BUSINESS

NIRVANA ON TV

For US$7,500, Titanium offers everything for the serious tube addict

REBECCA ADDELMAN September 4 2006
BUSINESS

NIRVANA ON TV

For US$7,500, Titanium offers everything for the serious tube addict

REBECCA ADDELMAN September 4 2006

NIRVANA ON TV

BUSINESS

For US$7,500, Titanium offers everything for the serious tube addict

REBECCA ADDELMAN

How much would you spend for incredible television? In the U.S., the answer just topped out at $7,500 a year. Titanium, a new luxury product from the direct-to-home satellite company DirecTV, promises the best TV that money can buy. Sports, movies, pay-per-view and adult channels are all included in the price, and so is a 24-hour boob tube helpline, where “white glove” concierges are on call to ensure your TV-watching is glitch-free. The only catch? You have to qualify—by being rich, American, and preferably famous.

It all began as a Hollywood wish list. David Hill, president of DirecTV, “was going to parties and talking to people in high places who were saying, ‘We love DirecTV, but we would love to just have everything available to us any time we want it,’ ” says Darris Gringeri, vice-president of public relations.

And so, “the idea for Titanium was born.” Customers currently enjoy the utmost in exclusivity: only 750 to 1,200 Americans, several of them A-listers, are subscribers of the service (DirecTV refused to release exact numbers). But at $7,500 per year, even celebrities might balk at the price. (By way of comparison, ordering every single channel from Canada’s satellite retailers would cost more than some $2,400 a year from Star Choice, with 330 channels, and about $4,400 from Bell ExpressVu, which has around 500.)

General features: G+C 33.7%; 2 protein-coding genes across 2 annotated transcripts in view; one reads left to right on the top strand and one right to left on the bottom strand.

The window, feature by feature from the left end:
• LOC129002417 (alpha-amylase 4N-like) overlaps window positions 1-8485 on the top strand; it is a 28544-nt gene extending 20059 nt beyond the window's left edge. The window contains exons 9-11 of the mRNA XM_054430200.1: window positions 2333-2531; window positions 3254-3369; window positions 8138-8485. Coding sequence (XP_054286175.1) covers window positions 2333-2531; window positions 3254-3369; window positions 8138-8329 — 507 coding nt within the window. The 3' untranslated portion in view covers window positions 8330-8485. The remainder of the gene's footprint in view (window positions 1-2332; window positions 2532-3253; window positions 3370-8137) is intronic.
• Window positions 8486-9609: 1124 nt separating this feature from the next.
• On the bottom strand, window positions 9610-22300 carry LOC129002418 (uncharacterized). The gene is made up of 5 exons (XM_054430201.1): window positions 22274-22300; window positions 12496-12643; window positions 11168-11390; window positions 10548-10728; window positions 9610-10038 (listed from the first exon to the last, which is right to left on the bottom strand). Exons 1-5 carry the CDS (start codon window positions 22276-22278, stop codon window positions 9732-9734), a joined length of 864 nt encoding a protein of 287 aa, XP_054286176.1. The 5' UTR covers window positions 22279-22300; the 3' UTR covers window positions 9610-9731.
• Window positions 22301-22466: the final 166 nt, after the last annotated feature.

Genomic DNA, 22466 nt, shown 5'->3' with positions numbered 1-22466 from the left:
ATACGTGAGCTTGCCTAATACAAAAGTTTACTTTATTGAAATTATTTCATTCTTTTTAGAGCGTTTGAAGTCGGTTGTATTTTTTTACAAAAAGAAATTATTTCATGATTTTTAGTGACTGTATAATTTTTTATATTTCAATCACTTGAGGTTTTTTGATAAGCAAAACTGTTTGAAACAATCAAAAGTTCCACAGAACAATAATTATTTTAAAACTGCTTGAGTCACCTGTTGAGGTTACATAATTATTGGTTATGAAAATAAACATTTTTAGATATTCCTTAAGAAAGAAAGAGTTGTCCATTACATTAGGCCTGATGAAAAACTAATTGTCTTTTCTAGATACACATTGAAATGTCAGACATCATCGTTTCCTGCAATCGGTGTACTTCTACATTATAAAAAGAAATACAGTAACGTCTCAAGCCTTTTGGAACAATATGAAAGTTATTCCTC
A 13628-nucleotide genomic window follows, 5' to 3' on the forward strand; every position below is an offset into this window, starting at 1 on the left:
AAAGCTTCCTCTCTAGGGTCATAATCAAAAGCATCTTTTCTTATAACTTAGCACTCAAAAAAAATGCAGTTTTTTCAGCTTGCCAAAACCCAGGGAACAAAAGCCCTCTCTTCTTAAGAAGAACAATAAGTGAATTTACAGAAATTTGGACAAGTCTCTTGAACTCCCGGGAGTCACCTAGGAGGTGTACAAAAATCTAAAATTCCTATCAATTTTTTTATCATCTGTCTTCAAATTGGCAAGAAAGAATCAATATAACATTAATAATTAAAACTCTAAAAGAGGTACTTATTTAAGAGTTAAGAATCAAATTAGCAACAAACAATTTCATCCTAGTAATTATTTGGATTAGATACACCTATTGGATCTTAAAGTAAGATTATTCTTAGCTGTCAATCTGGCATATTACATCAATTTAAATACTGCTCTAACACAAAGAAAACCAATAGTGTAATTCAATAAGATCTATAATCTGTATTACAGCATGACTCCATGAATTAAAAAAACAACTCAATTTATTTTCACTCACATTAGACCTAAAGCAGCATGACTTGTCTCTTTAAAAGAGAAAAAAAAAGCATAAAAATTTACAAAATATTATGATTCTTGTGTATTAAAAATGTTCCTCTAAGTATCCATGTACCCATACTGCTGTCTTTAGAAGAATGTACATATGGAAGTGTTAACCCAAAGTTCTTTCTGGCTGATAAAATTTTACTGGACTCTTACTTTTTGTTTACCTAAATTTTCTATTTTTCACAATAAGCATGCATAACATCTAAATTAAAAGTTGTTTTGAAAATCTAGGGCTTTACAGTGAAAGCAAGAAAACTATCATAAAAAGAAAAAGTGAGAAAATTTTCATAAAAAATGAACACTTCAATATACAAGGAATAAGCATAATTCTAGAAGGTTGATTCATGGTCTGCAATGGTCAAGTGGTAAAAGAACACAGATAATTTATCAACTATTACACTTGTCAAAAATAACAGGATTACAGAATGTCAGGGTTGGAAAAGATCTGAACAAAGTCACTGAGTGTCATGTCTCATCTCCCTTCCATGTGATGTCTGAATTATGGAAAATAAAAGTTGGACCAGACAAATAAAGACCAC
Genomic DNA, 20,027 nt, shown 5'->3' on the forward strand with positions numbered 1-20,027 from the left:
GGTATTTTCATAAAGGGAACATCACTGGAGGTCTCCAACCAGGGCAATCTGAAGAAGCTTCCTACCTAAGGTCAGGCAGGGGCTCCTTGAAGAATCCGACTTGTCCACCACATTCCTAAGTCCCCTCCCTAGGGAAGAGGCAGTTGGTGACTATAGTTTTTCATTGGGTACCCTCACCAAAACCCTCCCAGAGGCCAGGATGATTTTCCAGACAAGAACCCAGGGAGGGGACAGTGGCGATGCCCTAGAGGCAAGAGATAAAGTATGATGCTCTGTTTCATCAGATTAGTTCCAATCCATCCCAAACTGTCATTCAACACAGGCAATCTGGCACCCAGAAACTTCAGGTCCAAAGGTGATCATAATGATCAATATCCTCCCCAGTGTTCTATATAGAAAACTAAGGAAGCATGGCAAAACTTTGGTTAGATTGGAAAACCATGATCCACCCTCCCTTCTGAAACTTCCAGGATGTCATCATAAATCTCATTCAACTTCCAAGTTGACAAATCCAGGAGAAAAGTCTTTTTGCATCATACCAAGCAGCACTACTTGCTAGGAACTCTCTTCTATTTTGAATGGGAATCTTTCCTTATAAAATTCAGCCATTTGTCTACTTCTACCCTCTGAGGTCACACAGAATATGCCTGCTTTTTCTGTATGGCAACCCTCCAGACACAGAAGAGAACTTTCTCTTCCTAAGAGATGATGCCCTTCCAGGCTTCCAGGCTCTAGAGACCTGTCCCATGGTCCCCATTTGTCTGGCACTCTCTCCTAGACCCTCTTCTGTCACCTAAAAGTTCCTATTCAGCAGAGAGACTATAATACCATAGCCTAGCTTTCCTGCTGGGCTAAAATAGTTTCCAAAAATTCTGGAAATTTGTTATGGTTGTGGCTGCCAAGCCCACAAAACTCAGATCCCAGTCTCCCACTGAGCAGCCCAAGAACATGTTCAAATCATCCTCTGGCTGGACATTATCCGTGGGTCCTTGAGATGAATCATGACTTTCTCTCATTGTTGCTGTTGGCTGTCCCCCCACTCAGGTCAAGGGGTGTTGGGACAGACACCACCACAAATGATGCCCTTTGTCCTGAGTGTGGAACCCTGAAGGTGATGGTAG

So what makes Titanium so special? It all starts with customer service. Every subscriber receives a titanium-plated 20-page instruction manual, warning them to “prepare for a television experience like no other.” Once the system is installed, customers are granted access to DirecTV’s entire catalogue of programming: 800-plus TV and radio channels that include 27 HD stations, the NFL Sunday Ticket, Mega March Madness (watch up to four games on one screen!), eight HBO channels, 12 Showtime stations, 15 movie chan-

nels dedicated to playing over 600 movies every month, six adult channels, and World Direct—DirecTV’s international programming. And those are just the basics. With Titanium, you don’t pay for pay-per-view, and every customer is supplied with 10 HD DVRs. Meaning that for those so inclined, they can record up to 20 channels at once. If you’re having troubles with your service, a mechanic can be at your house within hours.

It’s impressive, even without the gimmicky add-ons like “Maltin’s Minute,” a 60-second spot where critic Leonard Maltin reviews films, and “BabyFirstTV, America’s first and only channel dedicated to babies.” But the entertainment industry isn’t convinced. Market analysts panned Titanium when it first launched, criticizing the $7,500 fee. Bruce Leichtman, of Leichtman Research Inc., was even quoted as saying that Titanium is “a cute PR stunt: nothing more, nothing

IT FEATURES DIRECTV’S ENTIRE CATALOGUE OF 800 CHANNELS, AND PAY-PER-VIEW IS INCLUDED

less.” But Gringeri just points to the 1,200 Titanium-related inquiries on DirecTV’s website within the first week of its launch as proof that a market for high-end television exists. “This is the Rolls-Royce of entertainment,” he says. “It’s for those who expect to have the best.”

In Canada, the best is still a long way off. Bell ExpressVu, Canada’s largest satellite provider with more than 1.7 million subscribers, has no plans for a Titanium-style product, and Gary Smith, ExpressVu’s president, downplayed Titanium by labelling it a “niche offer.” For the criminally inclined, it’s impossible to even pirate basic DirecTV—it’s equipped with a security system that’s eluded hackers for two years and counting. This means the only hope Canadians have of indulging in TV excess is to break the law and order DirecTV through a U.S. postal address. But even then, there’s no guarantee you’ll be allowed in to Titanium’s select circle of subscribers. Canada will just have to wait. M